Marlene Wagman-Geller

"As far back as I can remember, it was always on my bucket list, even before the term bucket list was coined,
to be a writer. It was a natural progression to want to go from reading books to writing one."

Love Trumped Haight (1892)

Mar 10, 2022 by Marlene Wagman-Geller

     In Dr. Seuss’ first book, Marco observes a horse- drawn cart that he imagines into a zebra- drawn chariot. The story’s refrain, “And that is a story that no one can beat/When I say that I saw it on Mulberry Street.” Had Marco experienced San Francisco’s infamous thoroughfare he would not have needed to resort to fantasy. The intersection of Haight and Ashbury is world- famous though its allusion-to Henry Huntly Haight- has receded into historical amnesia.  

      Place names are evocative of history: London’s Abbey Road of the Beatles’ crossing, Paris’ Avenue des Champs-Élysées of the iconic Arc de Triomphe, Jerusalem’s Via Dolorosa of Christ’s final walk. And “the Haight” is entrenched with the spirit of the 1960s counterculture though its namesake was far from its spirit of brotherhood. 

       The bearer of the triple alliterative name, Henry Huntly Hunt, was born in Rochester, New York, in 1867. After graduating from Yale University, he joined his father, Fletcher Matthews Haight, law firm. The lure of the Gold Rush proved an irresistible draw and in 1849 Henry departed for San Francisco. In the west, Henry mined the world of politics and led Abraham Lincoln’s campaign for presidency, a decision he later regretted. As the tenth governor of California, Henry claimed that Congress’s policy put white Americans “under the heel of negroes” He referred to Asians as a “servile, effeminate and inferior race” and claimed giving them the vote desecrated the democratic heritage. On a more uplifting note, his tenure oversaw the completion of the transcontinental railroad, the establishment of the Golden Gate Park, the founding of the University of California. In tribute, Ordinance No.189 named Haight Avenue after their governor. Henry’s wife, Anna, praised him, “Truly him was a tree that bore good fruit.” 

     Haight and Ashbury were the Mecca of the hippie counterculture, lightyears away from the violence of Vietnam. The neighborhood shimmered with psychedelic colors, drugs, and rock music. The Haight (as the locals call the neighborhood) was the oasis for the dropped-out generation where marijuana fumes mingled with the scent of burning draft cards, where “make love not war” signs proliferated. In that Summer of Love 100,000 people converged to overthrow the establishment, to voice their solidarity with the Civil Rights Movement. The dramatics persona were musicians: the Grateful Dead, the Jefferson Airplane, Janis Joplin; record stores sold their records as well as hallucinogens. The balladeers were Allen Ginsburg, Ken Kesey, Neal Cassady. Timothy Leary, the ex-Harvard professor turned LSD guru, preached the gospel of drugs.   Resident Hunter S. Thompson christened Haight ‘Hashbury.’ Amongst the flower power generation, the area also housed the psychopath, Charles Manson, and the Hells Angels.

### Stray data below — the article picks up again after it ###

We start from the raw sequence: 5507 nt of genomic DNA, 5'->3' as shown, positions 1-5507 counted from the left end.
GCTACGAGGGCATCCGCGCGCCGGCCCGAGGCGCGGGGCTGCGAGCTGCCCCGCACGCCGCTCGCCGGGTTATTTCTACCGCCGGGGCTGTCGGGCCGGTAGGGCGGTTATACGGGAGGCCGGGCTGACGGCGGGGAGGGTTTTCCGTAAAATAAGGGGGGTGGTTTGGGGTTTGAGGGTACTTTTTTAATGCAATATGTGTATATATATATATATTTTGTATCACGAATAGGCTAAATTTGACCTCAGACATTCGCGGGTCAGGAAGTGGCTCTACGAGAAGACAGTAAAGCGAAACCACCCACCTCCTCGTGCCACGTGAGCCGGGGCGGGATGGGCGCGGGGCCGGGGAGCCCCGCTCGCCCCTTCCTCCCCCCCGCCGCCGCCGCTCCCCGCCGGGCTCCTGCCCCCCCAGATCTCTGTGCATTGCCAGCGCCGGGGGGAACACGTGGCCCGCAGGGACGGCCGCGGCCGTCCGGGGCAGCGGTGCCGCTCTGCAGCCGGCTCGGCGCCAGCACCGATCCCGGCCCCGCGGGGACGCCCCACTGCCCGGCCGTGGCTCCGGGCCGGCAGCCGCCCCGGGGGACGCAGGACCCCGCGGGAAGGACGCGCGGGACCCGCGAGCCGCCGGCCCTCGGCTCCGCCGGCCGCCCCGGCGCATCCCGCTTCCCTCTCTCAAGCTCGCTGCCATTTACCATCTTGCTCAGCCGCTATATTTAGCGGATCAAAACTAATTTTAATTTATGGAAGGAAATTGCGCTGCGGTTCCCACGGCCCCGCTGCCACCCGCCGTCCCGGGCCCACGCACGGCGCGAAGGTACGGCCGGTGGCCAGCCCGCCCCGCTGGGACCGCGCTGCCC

The era provided high times until the day the music died. The Haight, as the case with its once youthful pilgrims, succumbed to the effects of age. Overcrowding, homelessness, crime, and drug addiction took its toll. Eventually, the altar of consumerism sacrificed youthful idealism. While Scott McKenzie had sung, “When you come to San Francisco/Be sure to wear flowers in your hair,” tourists now need to bring credit cards. The arrival of the tech titans brought gentrification; free love now equates with Tinder; “the sound of “ka-ching” has dethroned the blues. In 2022, a three-bedroom, two bath condo on Haight Street sold for $2,600,000-far-out of reach for its former denizens.

     At the legendary crossroad is a two-faced clock, hands frozen at 4:20, a wink to weed. The timepiece is a fitting metaphor for an era when love trumped “haight.”